What are some examples of everyday criminals

Internal security

Nina Oelkers

To person

Prof. Dr. Nina Oelkers holds the Chair for Social Work at the Institute for Social Work, Education and Sports Science (ISBS) at the University of Vechta.

For many people, the modern city is a place of insecurity and crime. Rural areas, on the other hand, are often considered a place of security and human closeness. In fact, the statistics confirm that the crime rate increases significantly with the size of the community. Prof. Dr. Nina Oelkers also notes that the perceptions of insecurity and the fear of crime among the small town and rural populations are much weaker. An important reason for this is that the longer-lasting social contacts promote both informal social control and a feeling of security.

Police specialists investigate the scene of the fire. Two bodies were found during extinguishing work in the horse stable. (& copy picture-alliance / dpa)

The rural area has always been assessed as (particularly) worth living in and, in the minds of many people, is a place of security and human closeness, "community, simplicity, modesty and naturalness, in short as the" source of truth, good and beauty "[1] In addition to such romanticized perspectives, there is also a spatial category that refers to a lower population density (cf. German Federal Office for Building and Regional Planning (BBR)) and differs from highly urbanized areas with a high population density. Rural areas are spoken of, for example , if there are less than 5,000 inhabitants, from the intermediate area, if there are between 5,000 and 50,000 inhabitants. For the FRG, it should be noted that 98% of the municipalities have a maximum population of 50,000. Around 60% of the total population of the FRG (48,436,362 People) live in communities with a population of up to 50,000 (according to ZENSUS 2011, territorial status December 31, 2012) t "the" rural or rural area, because there is no homogeneity of the areas that can be described as rural. In addition, rurality or the small town is created by the people living there, because rurality is to be viewed as a social construction. Cohesion, knowing each other and reciprocity are typical phenomena that are thought of together with rurality. This social construction or creation of rurality does not have to be directly related to (administrative) spatial categories and population figures.

(& copy picture-alliance / dpa)

Security mentalities [2] in the urban-rural relationship

The modern metropolis is generally seen as a place of insecurity or crime, while rural areas and small towns are often associated with ideas such as "it is safe here" as well as informal social control and social cohesion. Informal social control largely describes all measures and processes that are not directly organized by the state and which work towards establishing and securing a social order, for example control by "private persons" such as neighbors, parents, friends, acquaintances etc. Social cohesion is a characteristic of groups who, for example, share common values ​​and behavioral requirements, feel part of their community and also feel committed.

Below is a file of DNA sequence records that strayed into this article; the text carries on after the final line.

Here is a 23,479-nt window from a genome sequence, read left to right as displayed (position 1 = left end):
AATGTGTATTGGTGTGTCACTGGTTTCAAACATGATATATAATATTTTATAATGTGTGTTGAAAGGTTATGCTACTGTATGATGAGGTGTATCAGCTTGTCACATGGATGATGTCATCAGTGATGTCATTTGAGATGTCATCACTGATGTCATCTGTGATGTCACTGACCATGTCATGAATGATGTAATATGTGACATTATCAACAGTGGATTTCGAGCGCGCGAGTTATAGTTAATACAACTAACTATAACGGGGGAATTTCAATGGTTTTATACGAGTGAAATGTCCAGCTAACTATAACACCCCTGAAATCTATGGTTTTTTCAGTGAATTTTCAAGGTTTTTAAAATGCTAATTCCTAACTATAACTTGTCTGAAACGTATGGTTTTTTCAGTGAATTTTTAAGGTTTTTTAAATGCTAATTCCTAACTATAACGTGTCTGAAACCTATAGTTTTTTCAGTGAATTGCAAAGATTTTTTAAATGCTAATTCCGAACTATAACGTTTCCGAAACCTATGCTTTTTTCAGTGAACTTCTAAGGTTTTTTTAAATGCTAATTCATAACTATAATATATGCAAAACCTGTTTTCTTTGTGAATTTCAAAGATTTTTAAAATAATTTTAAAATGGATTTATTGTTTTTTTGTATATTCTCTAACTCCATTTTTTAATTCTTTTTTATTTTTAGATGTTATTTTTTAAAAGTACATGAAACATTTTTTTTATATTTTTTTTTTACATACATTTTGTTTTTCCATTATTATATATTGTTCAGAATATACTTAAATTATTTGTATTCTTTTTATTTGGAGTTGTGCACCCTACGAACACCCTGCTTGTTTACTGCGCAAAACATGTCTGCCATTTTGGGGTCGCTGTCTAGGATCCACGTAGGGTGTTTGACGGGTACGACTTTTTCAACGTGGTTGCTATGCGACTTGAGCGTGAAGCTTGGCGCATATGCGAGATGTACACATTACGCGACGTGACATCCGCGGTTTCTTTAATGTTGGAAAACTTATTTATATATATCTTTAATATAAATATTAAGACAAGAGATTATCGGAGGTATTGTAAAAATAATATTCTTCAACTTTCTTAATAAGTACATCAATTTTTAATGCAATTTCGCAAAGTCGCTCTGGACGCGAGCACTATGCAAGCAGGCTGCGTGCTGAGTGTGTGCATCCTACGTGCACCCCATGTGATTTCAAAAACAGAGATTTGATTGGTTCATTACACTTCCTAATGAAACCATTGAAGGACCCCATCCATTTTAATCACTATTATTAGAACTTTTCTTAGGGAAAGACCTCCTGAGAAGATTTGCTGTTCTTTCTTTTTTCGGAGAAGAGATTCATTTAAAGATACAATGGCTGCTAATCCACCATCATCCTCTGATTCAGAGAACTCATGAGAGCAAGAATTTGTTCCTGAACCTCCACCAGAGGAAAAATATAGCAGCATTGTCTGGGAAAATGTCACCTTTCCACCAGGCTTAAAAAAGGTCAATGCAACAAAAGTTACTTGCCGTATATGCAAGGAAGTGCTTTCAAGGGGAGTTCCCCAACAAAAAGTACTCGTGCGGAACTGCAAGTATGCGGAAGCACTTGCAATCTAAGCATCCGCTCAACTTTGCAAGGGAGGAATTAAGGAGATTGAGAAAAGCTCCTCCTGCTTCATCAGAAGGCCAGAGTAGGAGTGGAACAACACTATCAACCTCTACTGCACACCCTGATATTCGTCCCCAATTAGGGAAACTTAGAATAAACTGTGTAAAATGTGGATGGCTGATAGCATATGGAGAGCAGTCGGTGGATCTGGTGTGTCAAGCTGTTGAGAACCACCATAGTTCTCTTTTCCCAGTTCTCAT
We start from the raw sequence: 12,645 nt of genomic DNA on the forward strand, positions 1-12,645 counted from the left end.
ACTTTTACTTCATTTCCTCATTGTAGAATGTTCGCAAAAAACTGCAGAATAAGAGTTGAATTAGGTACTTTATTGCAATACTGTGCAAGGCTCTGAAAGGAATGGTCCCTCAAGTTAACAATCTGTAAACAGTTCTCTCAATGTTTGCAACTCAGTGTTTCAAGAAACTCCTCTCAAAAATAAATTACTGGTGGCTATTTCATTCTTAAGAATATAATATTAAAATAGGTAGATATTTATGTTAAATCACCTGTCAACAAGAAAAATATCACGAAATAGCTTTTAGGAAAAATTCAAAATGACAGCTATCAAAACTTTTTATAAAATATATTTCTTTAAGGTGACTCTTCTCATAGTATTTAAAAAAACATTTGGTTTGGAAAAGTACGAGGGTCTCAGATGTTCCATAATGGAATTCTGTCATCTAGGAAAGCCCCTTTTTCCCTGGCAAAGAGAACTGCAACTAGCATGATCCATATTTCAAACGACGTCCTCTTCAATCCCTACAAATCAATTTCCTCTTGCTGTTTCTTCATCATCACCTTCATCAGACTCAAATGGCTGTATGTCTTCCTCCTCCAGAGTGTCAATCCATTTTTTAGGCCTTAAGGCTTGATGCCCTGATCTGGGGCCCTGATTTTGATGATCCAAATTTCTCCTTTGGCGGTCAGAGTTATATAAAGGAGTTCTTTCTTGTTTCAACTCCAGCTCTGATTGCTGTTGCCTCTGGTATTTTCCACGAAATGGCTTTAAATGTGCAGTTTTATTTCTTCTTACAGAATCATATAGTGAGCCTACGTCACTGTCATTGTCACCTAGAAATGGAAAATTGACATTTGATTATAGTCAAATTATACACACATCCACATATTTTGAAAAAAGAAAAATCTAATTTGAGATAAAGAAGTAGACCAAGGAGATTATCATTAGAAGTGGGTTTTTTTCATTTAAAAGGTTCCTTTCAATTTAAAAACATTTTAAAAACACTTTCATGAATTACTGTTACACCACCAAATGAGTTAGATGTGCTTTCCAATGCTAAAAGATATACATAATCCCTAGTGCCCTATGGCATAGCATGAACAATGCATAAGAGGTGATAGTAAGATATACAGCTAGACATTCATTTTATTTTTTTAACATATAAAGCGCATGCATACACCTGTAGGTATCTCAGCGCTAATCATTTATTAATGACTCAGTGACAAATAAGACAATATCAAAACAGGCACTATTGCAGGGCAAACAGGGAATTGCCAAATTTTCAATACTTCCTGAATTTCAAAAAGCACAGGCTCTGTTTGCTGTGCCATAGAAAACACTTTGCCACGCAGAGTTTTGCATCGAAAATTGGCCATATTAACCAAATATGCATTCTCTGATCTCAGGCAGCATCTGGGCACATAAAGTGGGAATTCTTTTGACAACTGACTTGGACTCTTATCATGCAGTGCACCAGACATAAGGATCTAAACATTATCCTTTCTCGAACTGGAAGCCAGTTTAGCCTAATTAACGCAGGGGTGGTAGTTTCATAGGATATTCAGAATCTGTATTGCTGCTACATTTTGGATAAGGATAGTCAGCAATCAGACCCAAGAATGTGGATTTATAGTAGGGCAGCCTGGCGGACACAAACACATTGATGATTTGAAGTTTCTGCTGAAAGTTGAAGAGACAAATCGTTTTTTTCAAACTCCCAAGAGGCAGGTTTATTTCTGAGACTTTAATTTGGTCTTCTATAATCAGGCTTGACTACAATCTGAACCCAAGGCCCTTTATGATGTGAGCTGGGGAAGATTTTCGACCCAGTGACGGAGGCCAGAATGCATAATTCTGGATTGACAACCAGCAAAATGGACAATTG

The anonymity of the big city or the universal strangeness of its residents to one another ("I don't know anyone here") and the integration into a (rural) community ("here everyone knows everyone") are part of the everyday perception of the population, but also the professional actors (police, judiciary, social work, etc.). The understanding of crime is largely shaped by (large) urban narratives of uncertainty and problem situations. Uncertainty narratives are those stories that are told about places where fear and insecurity are felt, based on actual occurrences ("someone has been attacked before") or fears ("it is dark there and sometimes drunk people stay there") . With a few exceptions (e.g. environmental crime or the "family drama" in the suburbs) it is difficult for us to think differently about the relationship between "big city = unsafe" and "country = safe". These assumptions also influence our security-related perceptions, our opinions and our actions, or in other words: the so-called security mentalities [3]. Security mentality is shown, for example, in the perceived threats, the taking of protective measures, the opinions on crime control or in the expectations of security institutions (e.g. police).